Sermon February 16, 2020 A life Well Lived

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“A Life Well Lived” – A phrase we often hear at funerals to refer to someone who has made a remarkable impact on the lives of those around them. In our culture we tend to think about greatness as a descriptor that is reserved for those who speak in front of thousands, who’s books make it onto the bestseller list, or who’s faces are on T.V. But how does the Bible define greatness?

Jesus said in Matthew 20:26, “But whoever would be great among you must be your servant,”

How do we define a life well lived?

Andrew was the first disciple of Jesus to discover that Jesus was the Messiah, but one who was always in the background.

In John 1:35-42, we see that Andrew was the person who invited his brother, Peter, to come and see the Messiah. He may have lived in obscurity, but he was used by our Lord to touch one who touched thousands. His eagerness to follow Christ, combined with his zeal for introducing others to Christ, typifies Andrew’s character.

Scripture doesn’t tell us a lot about Andrew. He appears in the New Testament only nine times and most references simply mention him in passing.

Andrew lived his life in the shadows of his better-known brother, Peter. He is even mentioned in the text as Simon Peter’s brother.

Andrew’s personal encounter with Jesus took place a few months after Jesus’ baptism (see John 1:36). Andrew and John became Jesus’ first disciples. The news Andrew heard was too good to keep to himself, so he went and found the one person in the world he whom he most wanted to know Jesus and led him to Christ (see John 1:42).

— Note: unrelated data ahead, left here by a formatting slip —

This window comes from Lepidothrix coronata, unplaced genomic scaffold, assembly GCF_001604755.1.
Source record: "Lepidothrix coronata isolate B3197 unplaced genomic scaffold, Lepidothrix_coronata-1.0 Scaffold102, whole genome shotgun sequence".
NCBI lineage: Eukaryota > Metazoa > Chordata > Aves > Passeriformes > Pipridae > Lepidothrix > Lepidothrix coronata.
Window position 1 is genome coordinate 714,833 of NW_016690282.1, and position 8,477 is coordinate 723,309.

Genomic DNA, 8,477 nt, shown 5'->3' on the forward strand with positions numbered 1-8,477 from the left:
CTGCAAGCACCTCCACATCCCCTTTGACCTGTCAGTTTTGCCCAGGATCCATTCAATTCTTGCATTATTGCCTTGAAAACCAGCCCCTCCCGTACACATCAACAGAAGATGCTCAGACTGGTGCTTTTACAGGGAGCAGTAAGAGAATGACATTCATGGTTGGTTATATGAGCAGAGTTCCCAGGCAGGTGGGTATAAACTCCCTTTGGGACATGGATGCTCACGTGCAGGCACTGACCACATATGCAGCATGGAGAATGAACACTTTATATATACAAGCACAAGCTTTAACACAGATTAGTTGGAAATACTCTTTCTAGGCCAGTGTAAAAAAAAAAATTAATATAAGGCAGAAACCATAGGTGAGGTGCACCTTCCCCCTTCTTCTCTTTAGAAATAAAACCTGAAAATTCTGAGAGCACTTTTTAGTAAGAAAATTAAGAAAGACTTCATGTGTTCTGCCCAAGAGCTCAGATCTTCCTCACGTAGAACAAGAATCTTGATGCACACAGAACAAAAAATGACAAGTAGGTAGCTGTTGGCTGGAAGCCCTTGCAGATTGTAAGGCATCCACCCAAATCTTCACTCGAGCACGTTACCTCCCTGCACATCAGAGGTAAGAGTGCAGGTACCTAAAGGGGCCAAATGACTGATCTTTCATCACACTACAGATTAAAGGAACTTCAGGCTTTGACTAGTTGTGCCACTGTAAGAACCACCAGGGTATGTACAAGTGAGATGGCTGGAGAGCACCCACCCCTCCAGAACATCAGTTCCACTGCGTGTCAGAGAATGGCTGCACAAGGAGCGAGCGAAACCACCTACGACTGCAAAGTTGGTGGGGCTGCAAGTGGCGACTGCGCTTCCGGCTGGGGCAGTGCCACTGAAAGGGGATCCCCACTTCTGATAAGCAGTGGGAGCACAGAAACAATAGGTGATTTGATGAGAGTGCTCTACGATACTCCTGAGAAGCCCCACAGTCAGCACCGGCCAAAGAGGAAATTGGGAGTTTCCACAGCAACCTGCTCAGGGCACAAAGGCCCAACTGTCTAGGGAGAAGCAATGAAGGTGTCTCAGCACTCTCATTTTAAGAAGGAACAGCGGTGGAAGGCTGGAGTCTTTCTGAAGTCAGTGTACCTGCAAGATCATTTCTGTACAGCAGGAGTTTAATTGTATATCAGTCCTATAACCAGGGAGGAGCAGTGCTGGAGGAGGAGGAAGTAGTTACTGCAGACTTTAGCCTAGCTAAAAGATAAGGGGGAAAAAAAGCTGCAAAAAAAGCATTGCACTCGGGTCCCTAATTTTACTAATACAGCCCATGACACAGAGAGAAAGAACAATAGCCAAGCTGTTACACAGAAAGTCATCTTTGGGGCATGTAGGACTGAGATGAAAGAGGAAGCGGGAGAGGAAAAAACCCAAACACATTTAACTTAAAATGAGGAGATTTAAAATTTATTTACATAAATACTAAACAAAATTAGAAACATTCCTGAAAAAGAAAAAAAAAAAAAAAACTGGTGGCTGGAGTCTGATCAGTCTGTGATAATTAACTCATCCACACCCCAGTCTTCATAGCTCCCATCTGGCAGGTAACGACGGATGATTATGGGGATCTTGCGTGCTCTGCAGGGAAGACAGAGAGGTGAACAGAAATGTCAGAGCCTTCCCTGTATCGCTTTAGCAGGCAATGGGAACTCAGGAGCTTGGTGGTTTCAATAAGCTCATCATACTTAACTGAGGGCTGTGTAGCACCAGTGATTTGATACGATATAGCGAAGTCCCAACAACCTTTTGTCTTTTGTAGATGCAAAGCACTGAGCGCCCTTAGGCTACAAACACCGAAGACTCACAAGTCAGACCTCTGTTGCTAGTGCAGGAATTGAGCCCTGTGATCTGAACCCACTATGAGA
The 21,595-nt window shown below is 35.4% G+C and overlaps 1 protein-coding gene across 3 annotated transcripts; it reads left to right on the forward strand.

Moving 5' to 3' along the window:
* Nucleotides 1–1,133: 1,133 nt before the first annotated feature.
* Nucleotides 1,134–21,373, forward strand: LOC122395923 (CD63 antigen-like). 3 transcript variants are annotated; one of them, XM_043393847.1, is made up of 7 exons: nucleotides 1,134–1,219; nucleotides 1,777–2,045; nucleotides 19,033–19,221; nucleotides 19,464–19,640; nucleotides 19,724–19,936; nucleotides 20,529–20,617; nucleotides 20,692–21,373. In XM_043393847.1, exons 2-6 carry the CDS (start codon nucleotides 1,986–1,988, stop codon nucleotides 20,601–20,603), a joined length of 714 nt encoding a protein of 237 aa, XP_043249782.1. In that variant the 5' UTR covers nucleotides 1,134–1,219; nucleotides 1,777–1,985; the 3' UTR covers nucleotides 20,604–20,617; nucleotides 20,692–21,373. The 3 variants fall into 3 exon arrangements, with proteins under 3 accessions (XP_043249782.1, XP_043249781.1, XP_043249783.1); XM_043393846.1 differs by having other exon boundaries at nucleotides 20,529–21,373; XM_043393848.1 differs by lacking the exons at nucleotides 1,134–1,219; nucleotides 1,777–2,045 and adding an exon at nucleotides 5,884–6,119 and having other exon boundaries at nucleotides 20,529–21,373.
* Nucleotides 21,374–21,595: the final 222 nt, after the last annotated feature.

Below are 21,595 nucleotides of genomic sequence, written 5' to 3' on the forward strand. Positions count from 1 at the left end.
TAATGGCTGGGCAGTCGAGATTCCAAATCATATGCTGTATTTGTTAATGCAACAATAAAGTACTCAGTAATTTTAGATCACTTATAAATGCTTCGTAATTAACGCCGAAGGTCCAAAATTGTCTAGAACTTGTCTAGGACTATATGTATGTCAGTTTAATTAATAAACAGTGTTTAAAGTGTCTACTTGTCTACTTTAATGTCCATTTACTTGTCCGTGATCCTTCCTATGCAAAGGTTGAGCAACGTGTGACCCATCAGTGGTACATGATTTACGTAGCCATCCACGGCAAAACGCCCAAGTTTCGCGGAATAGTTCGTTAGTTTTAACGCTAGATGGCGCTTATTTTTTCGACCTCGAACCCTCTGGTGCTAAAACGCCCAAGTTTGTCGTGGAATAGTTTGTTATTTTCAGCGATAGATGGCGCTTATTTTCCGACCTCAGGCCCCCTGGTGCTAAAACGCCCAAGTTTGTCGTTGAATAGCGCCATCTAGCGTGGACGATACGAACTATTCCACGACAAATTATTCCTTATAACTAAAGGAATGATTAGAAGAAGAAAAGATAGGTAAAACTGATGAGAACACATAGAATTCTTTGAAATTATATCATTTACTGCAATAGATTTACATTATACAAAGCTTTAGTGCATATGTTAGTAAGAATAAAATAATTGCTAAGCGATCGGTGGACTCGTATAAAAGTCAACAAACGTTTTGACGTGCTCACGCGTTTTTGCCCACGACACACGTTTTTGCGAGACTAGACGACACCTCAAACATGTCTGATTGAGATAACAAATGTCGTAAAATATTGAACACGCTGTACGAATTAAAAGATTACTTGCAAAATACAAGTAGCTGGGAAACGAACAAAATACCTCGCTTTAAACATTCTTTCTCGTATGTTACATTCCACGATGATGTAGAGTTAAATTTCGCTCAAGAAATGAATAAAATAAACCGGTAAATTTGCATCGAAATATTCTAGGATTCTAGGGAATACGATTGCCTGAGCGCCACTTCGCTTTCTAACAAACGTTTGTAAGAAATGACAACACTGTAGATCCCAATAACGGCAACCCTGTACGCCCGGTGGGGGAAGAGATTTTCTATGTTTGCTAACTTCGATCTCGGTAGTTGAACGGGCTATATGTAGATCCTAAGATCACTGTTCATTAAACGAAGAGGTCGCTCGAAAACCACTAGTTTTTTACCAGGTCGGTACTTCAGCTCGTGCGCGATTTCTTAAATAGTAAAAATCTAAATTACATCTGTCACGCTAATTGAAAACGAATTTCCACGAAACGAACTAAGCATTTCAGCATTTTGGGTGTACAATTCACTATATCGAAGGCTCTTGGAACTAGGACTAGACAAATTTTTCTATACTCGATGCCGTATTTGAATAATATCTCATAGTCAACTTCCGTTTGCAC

We can learn three things from the Apostle Andrew.  

I. HE SAW THE VALUE OF INDIVIDUAL PEOPLE.

Andrew appreciated the value of a single soul and he was known for bringing individuals, not crowds, to Jesus. Almost every time we see him in the gospel accounts, he is bringing someone to Jesus.

He brought Peter to Jesus and we know the impact the Apostle Peter has had on the world.

In John 6, we have the miracle of Jesus feeding the five-thousand, and it was Andrew who brought the boy with his lunch to Jesus. We don’t know the age of the boy, but he was someone that Andrew had noticed. Andrew was the kind of person who would notice a little boy in a crowd of thousands, where Jesus was the focal point. Andrew was not interested in being noticed himself, rather he went out of his way to notice others. This is such a valuable trait and gift that we neglect in our busy self-absorbed society today. Because Andrew brings this young boy to Jesus, one of the greatest Biblical miracles occurs.